Walnuts produce juglone, a chemical which suppresses competing vegetation and so reduces competition.
Walnut leaves are commonly galled by gall mites, Aceria erinea and Aceria tristriata both causing blistering on the leaves.
One characteristic that separates Walnuts from all other trees, excluding Wingnuts, is that it has a chambered pith within the twigs.
As gardeners are aware common Walnut is susceptible to honey fungus ( Armillaria spp) where as one member of the Walnut family Juglans hindsii is totally immune.
A naturalized tree introduced around 1400s but may have arrived with the Romans where it is a native of South East Europe.
A deciduous spreading tree, under ideal conditions can reach 20 -30m in height, found in orchards and gardens. Can be long lived, trees known to live up to 1000 years.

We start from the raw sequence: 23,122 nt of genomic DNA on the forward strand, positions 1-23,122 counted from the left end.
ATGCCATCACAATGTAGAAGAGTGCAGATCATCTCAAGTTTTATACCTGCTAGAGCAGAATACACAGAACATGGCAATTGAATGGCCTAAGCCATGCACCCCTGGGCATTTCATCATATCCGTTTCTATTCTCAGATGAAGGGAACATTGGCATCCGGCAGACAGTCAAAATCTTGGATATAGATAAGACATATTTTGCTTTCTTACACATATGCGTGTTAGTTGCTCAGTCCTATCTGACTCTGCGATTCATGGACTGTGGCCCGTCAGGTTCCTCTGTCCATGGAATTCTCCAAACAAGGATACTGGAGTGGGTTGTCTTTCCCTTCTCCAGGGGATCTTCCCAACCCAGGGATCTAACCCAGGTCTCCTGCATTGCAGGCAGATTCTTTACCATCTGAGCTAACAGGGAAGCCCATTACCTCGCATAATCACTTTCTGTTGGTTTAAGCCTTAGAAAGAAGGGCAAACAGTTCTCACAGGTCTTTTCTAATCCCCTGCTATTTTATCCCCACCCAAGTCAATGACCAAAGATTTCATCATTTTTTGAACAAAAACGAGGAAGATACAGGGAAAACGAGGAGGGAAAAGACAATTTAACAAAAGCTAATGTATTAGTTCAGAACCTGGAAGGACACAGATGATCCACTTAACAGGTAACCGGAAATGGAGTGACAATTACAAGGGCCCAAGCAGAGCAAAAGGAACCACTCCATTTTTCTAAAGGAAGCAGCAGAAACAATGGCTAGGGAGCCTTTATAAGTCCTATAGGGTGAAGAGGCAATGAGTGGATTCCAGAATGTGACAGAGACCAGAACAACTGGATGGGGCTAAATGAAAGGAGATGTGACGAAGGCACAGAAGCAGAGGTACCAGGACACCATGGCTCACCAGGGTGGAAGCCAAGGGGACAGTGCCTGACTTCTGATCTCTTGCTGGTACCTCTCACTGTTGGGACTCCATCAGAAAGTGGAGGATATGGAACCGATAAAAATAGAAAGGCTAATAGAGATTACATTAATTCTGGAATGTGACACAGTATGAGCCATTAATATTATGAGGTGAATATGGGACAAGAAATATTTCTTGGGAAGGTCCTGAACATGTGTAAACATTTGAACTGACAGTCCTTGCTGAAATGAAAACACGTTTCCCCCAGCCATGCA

Bark very pale grey smooth when young becoming deeply fissured as maturity occurs.
Leaves are alternate, pinnate with usually seven leaflets with the terminal one the largest.
A monoecious tree, male flowers yellow-green with three stamens while female flowers in short erect clusters with two styles. Fruit rounded smooth green skin enclosing the familiar walnut seed, often eaten by squirrels long before ripe.
|Old Woman's Weaver|
|Pishiobury Park Bats|
|Forest Bird Watch|
|Breeding birds survey 2015|
|Over the Farm Gate|
|Records & sightings|